BenQ VW2430H VA-LED monitor

Adam Turner
30 June, 2013
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BenQ VW2430H VA-LED monitor



Inexpensive; DVI and HDMI inputs


No DisplayPort; mediocre brightness



BenQ’s VW2430H VA-LED monitor will boost your screen real estate without breaking the budget, but it might not impress those with an eye for picture quality.

One of the VW2430H’s claims to fame is its ‘eco-friendly’ design, with a white casing free from coatings and dyes. Unfortunately, this leaves the monitor with a cheap plastic look and feel, which won’t appeal to everyone.

Add to this an ‘unconventional asymmetric form’ (marketing speak for ‘odd-looking design’), with the monitor arm off to one side and a strange recess in the base supposedly for storing paper clips or other knick knacks. The screen tilts back and forth, but you can’t adjust the height or swivel it from side to side.

Look at the back of the monitor and you’ll find D-Sub, DVI and HDMI video inputs, but not the Mini DisplayPort or Thunderbolt connector that is most likely on your Mac. Unfortunately, BenQ only includes a D-Sub cable in the box, so you’ll probably need to invest in a DVI cable and a Mini DisplayPort to DVI adaptor in order to get the best picture from your Mac.

This is a 1920 x 1080 pixel matte- finish display, sharp enough to do Blu-ray justice, and you could hook up a Blu-ray player or other AV player to the HDMI input (which supports HDCP for watching Blu-ray movies). The monitor features a headphone jack, but not built-in speakers. This means you’ll also need to invest in standalone desktop speakers, with several audio inputs if you want to take the sound from AV gear as well as your Mac.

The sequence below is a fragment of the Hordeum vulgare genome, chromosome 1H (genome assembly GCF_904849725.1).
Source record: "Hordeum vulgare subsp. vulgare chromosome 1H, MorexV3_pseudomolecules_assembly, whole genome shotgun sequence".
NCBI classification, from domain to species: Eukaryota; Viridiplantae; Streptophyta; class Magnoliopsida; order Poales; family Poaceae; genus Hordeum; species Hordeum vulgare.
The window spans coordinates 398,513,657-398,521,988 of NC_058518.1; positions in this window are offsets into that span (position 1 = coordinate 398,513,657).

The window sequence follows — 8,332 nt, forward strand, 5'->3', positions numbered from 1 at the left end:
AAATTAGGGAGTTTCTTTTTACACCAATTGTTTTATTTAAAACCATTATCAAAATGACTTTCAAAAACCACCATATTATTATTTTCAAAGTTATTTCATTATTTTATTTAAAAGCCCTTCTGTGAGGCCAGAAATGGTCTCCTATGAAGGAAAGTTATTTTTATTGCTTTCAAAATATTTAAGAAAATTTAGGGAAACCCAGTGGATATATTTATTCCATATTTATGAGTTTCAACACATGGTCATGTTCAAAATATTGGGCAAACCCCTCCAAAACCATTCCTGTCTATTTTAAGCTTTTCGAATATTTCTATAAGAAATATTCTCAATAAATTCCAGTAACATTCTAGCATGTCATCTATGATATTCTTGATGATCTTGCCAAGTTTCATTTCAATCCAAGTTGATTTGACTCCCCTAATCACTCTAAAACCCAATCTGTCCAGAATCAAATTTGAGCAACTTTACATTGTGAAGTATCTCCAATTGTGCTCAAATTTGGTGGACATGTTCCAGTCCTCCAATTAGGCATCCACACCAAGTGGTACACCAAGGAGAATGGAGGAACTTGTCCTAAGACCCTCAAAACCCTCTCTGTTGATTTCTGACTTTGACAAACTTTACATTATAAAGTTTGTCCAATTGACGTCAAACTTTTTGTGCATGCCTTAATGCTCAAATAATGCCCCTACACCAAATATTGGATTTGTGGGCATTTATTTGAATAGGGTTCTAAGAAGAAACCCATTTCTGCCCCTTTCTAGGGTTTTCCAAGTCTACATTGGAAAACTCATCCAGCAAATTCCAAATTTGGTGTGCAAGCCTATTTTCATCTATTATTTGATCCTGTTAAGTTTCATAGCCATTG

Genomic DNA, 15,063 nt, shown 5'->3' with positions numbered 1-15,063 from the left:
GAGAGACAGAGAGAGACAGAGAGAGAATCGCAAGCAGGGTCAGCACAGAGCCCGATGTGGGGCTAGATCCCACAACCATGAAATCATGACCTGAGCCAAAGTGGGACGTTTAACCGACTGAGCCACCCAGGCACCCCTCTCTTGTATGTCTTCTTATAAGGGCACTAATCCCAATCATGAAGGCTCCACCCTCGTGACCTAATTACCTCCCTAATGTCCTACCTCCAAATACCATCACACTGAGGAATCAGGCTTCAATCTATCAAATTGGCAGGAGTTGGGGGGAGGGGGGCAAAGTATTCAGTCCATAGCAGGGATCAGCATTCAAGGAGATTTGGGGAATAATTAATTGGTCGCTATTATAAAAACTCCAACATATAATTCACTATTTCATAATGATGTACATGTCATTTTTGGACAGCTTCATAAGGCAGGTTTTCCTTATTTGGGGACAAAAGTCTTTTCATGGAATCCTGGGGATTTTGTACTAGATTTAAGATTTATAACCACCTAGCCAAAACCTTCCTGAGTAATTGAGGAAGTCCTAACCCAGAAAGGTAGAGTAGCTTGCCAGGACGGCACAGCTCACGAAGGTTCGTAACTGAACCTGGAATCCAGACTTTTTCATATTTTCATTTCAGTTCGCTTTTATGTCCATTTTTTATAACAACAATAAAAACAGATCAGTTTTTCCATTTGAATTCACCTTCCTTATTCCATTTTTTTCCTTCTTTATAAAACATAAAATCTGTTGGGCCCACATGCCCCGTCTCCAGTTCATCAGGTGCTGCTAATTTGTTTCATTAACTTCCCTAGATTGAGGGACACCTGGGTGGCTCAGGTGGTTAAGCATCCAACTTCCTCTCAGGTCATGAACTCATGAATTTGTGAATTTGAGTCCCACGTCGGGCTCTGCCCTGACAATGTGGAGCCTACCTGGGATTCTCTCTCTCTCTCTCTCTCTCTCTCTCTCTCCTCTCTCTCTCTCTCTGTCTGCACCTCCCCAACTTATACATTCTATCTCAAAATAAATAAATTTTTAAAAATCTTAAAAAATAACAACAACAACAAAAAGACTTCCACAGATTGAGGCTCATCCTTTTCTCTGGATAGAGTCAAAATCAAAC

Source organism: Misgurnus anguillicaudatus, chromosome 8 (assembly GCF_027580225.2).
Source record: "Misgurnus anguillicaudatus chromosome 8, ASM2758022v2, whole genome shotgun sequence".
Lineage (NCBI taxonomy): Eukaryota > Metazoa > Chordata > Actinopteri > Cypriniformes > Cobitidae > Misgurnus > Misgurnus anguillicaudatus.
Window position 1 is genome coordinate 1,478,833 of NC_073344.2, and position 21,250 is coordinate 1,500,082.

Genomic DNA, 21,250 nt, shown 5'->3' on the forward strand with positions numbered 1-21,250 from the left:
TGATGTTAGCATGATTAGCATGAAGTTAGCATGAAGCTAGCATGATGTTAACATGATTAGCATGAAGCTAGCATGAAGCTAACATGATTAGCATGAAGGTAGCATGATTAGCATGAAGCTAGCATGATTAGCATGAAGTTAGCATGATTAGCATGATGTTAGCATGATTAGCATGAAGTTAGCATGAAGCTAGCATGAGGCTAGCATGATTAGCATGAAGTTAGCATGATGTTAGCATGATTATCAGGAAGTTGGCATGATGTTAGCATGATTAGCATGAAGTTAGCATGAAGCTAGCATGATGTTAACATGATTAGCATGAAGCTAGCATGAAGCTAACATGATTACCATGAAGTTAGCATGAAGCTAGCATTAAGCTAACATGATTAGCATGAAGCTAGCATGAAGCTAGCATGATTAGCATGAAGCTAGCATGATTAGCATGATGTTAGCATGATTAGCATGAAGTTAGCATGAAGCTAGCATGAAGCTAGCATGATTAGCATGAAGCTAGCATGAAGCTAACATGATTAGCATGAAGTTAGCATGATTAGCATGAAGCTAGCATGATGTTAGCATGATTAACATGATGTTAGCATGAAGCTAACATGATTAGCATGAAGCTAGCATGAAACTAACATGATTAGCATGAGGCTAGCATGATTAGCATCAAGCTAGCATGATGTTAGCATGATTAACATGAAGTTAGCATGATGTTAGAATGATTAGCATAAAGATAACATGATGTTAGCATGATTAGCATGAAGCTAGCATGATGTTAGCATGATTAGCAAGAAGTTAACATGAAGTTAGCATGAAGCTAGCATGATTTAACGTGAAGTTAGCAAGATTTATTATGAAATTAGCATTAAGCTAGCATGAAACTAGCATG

When it comes to picture quality the VW2430H benefits from LED backlighting, reducing power consumption while improving picture quality over traditional CCFL lighting.

Despite the LED tag, you wouldn’t classify this as a top-of-the-line display. These days top shelf monitors generally use some variation of IPS (In Plane Switching), whereas this BenQ relies on older Vertical Alignment technology. IPS tends to deliver more vivid colours, but in return VA can deliver excellent contrast – producing deep blacks to improve picture quality.

So what does all this mean for BenQ’s VW2430H?

At first, the picture quality is underwhelming compared to the IPS- LED screen on a MacBook Air – bright colours aren’t as vivid and images don’t look as deep. The monitor’s mediocre 250 cdm2 brightness means whites are a little dull.

This monitor’s high contrast ratio starts to prove its worth when you switch to video content with dark scenes. Action is smooth and you don’t lose fine details in the shadows as you do with some cheap and nasty monitors, which crush shadows to solid black. Even so the picture still doesn’t pop out of the screen like it might on a more expensive IPS-LED monitor. BenQ offers advanced Mac calibration options, which help, but if you’re really that fussy about image quality you’re probably looking for a more expensive monitor than this.

Bottom line.

Considering the price tag we shouldn’t be too harsh on BenQ’s 24in offering. We’ve certainly seen budget IPS-LED screens that look worse, but if you’re prepared to spend an extra $100 you’ll find a decent 24in IPS-LED monitor with a better picture and extra inputs. If your funds won’t stretch that far, BenQ’s VW2430H is a worthy contender in the budget 24in market.

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